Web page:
"I realise that some of my criticisms may be mistaken; but to refuse to criticize judgements for fear of being mistaken is to abandon criticism altogether... If any of my criticisms are found to be correct, the cause is served; and if any are found to be incorrect the very process of finding out my mistakes must lead to the discovery of the right reasons, or better reasons than I have been able to give, and the cause is served just as well." -Mr. HM Seervai, Preface to the 1st ed., Constitutional Law of India.

Tuesday, April 28, 2015

Kill intelligence to make slaves : Silencing dissent


Fresh incidences to silence dissent and opinions, especially in South Asia are a matter of critical concern. Attempts to silence have acquired multiple faces ranging from antics of sending Dahi Misal to murder. Gruesome firing and death of Sabeen Mahmud in Pakistan followed the murder in cold blood of two bloggers in Bangladesh. In the same nation, court punishes a journalist for contempt of court for reporting and 23 others for supporting the journalist. In neighbouring Sri Lanka, poet Sharmila Seyyid is “raped and killed online” by religious fundamentalists. Back home, in India, Kamal Hassan got a reprieve from the court of law to release his film Uthama Villain, but yet to see whether the zealots will clear their censure. Perumal Murugan, a noted writer folded pen, as it was too much for him to endure the wrath of the mercenaries of faith. The number of books banned pan India and in various states since independence make an “impressive” list.

Silencing dissent is the method of the fascist and the ones with monistic worldview. History is replete with characters and movements that have attempted to quell differences. Authoritarian regimes and religious sects have always tried to control intellect and limit modes of expressions. Free expressions, opinions and thoughts are greatest enemies of religious fundamentalists and totalitarians as they set individuals free.

Every regime, be it democratic or otherwise, tries to regulate the sphere of expression and speech. The scale of control may vary according to the weightage each society accord to the value of free expression and public space. Non-governmental bodies flex their muscles to quiet voices that do not appease their programme. Governments more often stand mute spectator to violations of the rights of citizens by these thugs to carry out their agenda with impunity.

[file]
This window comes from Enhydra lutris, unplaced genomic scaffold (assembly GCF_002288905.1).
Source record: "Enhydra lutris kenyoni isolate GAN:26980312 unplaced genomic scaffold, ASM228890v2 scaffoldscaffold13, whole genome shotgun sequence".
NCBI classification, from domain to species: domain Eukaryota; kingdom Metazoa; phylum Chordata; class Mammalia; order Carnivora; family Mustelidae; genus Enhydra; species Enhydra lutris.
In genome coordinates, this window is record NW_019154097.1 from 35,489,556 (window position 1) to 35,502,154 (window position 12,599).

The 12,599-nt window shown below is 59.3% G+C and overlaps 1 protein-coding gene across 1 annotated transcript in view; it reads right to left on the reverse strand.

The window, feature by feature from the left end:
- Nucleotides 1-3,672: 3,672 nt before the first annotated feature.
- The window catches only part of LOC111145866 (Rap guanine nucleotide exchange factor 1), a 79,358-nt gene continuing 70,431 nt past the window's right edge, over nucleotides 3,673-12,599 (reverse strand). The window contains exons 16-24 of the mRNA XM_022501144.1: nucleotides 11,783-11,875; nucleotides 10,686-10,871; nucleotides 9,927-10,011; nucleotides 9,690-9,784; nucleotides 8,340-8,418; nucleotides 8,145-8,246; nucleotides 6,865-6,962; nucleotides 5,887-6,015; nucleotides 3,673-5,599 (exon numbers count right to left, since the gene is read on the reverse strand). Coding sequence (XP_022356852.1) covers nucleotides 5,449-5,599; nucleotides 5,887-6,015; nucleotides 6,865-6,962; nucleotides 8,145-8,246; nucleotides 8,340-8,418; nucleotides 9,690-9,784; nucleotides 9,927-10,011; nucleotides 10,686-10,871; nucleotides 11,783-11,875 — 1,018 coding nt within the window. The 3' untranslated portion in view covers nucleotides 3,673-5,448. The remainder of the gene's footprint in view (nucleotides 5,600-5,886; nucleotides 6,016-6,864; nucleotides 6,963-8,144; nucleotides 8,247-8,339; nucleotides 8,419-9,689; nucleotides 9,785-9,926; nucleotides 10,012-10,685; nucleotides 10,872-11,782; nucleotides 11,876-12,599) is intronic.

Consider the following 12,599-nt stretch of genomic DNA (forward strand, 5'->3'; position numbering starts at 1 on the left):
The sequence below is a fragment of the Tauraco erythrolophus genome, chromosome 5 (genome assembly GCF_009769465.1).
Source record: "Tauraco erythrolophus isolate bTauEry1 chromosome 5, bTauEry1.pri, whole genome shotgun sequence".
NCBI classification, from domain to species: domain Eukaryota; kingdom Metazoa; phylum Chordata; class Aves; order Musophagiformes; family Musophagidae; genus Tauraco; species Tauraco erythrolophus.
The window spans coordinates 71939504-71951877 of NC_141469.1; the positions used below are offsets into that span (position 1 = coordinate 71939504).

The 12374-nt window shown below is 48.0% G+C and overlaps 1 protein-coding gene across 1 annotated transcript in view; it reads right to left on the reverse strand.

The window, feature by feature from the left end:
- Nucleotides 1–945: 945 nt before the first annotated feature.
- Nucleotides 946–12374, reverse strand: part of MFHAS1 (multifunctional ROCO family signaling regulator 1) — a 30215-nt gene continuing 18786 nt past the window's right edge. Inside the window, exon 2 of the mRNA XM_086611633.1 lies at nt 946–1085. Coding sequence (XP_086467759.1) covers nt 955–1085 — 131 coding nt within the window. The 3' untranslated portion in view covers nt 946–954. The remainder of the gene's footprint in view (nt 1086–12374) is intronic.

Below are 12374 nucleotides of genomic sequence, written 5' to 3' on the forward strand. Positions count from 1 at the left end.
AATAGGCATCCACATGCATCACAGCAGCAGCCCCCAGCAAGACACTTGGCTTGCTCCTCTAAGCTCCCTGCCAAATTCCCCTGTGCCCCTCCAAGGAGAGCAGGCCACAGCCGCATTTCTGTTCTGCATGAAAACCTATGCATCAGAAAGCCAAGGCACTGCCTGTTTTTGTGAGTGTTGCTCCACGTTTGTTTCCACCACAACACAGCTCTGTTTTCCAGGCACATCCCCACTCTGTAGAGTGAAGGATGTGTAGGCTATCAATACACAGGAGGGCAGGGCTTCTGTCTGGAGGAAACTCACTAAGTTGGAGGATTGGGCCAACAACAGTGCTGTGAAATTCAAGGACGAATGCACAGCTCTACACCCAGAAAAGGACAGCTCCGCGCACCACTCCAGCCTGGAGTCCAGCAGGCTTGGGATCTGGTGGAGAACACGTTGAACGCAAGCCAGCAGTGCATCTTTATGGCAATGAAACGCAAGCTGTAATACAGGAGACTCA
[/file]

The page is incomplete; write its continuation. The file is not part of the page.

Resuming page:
Free speech and expression is a desideratum of Indian constitution for meaningful life and an environment required for robust democracy. Having said that, Indian legal culture is replete with experiences of censor and ban. The volatile communal fault lines give the government a justification to step in at every perceived threat to communal harmony and use the tools to suit their agenda. The FIRs registered under the decommissioned Section 66A of IT Act are examples. S. 66A has been invoked for causing ‘annoyance, inconvenience etc.’ to persons like Mamata  Banerjee, Narendra Modi, Mulayam Singh, Akhilesh Yadav, Azam Khan, Karti Chidambaram to cite few.

In the judgment that annulled S. 66A of IT Act, the court discussed in detail the need of space for free speech and expression that is the foundation of a healthy democracy and a sound society.  The parochial political, sectarian and religious bigots on the other hand is turning the society into intolerant short fused mass that is self-destructive. The art of deliberation and maturity to understand others opinion, even when one might not agree to is fast loosing to our communities if not already lost.


In such communities it is easy to spread fear, distrust, make people fight someone else’s war without them realizing it. Best way to make slaves is to kill intelligence. To kill intelligence; limit thought, speech and expression. It is therefore necessary to react to provincial leaders, support voices of dissent and be the voices of difference.




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